Andrea Hausold - Oct 1, 2018
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Real estate prices in Lisbon have risen by almost 20% in one year. The evictions of inhabitants followed one after the other. Mass tourism is one of the causes.

There are countless photos raining down on Instagram, showing an acquaintance joyfully installed on the terrace of a Portuguese café. It seems that everyone has given themselves the word: to make a successful city trip, you have to go through Lisbon. Is the country suffering the same fate as Venice? According to the United Nations World Tourism Organization, Portugal welcomed 6.8 million foreign tourists in 2010. By 2016, this figure had risen to 18.2 million, an increase of 168 per cent. Overall, only Japan experienced a more significant increase in visitors this decade.

To support these figures, the Portuguese Minister of Economy, Manuel Caldeira Cabral, said that tourism receipts had increased by 17% in 2017 and 14% in 2018. It is hard to imagine that before 2013, in Lisbon, one building in three was empty.

As a reward for this success, the locals are paying a very high price for tourism. It is simple, the inhabitants of Porto and Lisbon can no longer stand it, strangled by the increase in the price of living. Boosted by very cheap flights and thousands of short-term Airbnb-type accommodation, mass tourism has driven housing prices up by 20%. Salaries, on the other hand, do not keep pace with this increase. As a result, thousands of residents have to leave their homes because they cannot afford the rents. Let us take a striking example: in Lisbon, there are now nine tourists for every resident of the city. In Porto, there are eight tourists per inhabitant; in Albufeira, in the Algarve, there are 39 tourists per inhabitant. In comparison, the same ratio is about four to one in London and five to one in Barcelona. To house all these people, we need apartments, which do not benefit the locals. From 7,500 Airbnb in Lisbon in 2015, they rose to 12,700 in 2018, an increase of almost 70% in three short years.

While beneficial to the country's overall economy, mass tourism poses structural problems. Rapid growth means overcrowding in large cities, especially in the heart of major attractions. As a result, tensions are growing between the inhabitants of the cities concerned by this mass tourism and visitors from destinations such as Barcelona, Venice, Amsterdam, London, Madrid, Kyoto and Majorca. A list to which are now added Lisbon and Porto.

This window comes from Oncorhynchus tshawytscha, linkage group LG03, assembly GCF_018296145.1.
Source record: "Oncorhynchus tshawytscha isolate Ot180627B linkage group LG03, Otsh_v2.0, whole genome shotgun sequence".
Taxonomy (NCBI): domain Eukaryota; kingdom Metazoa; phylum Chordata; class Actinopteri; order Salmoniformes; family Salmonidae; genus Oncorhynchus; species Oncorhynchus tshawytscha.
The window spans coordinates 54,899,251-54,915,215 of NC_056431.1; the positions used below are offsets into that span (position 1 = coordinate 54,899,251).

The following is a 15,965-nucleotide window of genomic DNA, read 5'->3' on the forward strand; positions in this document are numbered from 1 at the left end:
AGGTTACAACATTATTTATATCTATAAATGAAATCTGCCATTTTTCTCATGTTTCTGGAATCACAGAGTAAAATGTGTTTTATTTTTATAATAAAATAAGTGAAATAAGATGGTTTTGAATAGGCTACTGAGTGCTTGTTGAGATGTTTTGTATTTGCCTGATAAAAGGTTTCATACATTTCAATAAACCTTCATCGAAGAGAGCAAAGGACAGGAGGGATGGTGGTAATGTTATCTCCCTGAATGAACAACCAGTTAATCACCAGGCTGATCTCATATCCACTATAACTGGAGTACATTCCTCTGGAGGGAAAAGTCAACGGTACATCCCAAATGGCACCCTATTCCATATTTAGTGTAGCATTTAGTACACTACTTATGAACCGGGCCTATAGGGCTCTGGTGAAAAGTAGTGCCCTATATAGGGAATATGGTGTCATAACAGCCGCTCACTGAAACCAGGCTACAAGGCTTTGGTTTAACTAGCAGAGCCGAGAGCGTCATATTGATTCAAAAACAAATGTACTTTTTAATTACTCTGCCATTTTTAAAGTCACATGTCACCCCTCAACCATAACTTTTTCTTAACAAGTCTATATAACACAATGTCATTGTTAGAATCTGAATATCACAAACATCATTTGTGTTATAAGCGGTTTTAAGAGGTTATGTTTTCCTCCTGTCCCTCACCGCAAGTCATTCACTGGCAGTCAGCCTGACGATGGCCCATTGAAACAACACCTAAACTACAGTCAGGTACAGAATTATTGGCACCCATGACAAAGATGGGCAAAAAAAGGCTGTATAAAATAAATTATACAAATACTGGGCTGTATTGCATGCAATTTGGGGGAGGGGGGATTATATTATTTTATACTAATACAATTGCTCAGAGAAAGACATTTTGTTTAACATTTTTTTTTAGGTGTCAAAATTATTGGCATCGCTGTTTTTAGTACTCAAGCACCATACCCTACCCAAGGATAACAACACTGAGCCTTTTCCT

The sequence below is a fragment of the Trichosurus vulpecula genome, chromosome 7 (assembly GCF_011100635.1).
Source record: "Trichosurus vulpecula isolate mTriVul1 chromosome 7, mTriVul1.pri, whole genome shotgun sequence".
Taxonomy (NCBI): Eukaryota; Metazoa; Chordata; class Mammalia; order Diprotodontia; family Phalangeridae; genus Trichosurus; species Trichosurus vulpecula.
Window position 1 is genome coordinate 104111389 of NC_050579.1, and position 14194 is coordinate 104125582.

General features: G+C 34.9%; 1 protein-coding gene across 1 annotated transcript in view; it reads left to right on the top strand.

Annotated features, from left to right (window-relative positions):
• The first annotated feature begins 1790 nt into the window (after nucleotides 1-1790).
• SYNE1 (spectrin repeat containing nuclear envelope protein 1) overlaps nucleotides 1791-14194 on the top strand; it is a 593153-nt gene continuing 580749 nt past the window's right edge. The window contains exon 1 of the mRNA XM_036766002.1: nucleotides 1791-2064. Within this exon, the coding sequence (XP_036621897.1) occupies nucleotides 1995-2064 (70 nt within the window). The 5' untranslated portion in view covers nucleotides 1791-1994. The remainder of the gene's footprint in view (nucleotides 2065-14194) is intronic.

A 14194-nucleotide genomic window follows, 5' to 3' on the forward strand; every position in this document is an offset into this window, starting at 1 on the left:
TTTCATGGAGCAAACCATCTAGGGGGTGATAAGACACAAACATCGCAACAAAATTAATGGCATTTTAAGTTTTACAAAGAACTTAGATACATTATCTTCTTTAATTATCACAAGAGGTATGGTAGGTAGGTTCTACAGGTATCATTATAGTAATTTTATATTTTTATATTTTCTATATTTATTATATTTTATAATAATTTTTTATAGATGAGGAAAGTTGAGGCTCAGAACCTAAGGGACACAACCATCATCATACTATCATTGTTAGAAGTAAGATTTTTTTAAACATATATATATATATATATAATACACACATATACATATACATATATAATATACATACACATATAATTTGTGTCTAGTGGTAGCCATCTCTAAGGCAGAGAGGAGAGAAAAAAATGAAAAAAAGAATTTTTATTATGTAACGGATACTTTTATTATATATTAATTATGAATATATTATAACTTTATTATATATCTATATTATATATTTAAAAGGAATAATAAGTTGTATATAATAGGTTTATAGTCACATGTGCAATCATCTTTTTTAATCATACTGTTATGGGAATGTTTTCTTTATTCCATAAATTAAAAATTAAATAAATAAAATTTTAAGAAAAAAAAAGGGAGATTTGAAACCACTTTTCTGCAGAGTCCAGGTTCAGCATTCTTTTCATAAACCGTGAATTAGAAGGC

Several hundred people took to the streets of Lisbon to have their rights heard. On the various signs, the messages are clear: "Stop rents, stop evictions" or "Enough tourist accommodation". At the heart of their concerns was the adoption of a law that would finally regulate the number of short-lived Airbnb-type housing units in the country.

Mass tourism can be explained in particular by the measures put in place in 2011 by the previous government, following the financial crisis that the country went through, to attract foreign investors. The least we can say is that it worked. It is now time to find a solution so that the inhabitants can afford to stay in the capital, otherwise Lisbon could quickly turn into Venice, a city with only a picturesque façade. Emptied by its occupants, the lake city now has only 55,000 inhabitants, compared to 175,000 in 1951.

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  1. Tourism should always consider the locals

    Every unique place has something unique but the most important of them all are the people who live in this area. Tourism should not be done for the benefit of only the tour operators but it should instead be an advantage to those who live there. I think mass tourism should be reconsidered before there is nothing to be seen anymore.

    Samuel Makanga (Uganda)
  2. Stay home

    How appalling that certain European cities endure a ratio of 8-9 tourists per inhabitant! How rude it is to travel to e.g. Lisbon or Porto, to contribute to the eviction of local residents in order to house hordes of tourists!

    My gift to you, dear Europeans, is to stay put herein NYC. (

    Pam (Afghanistan)

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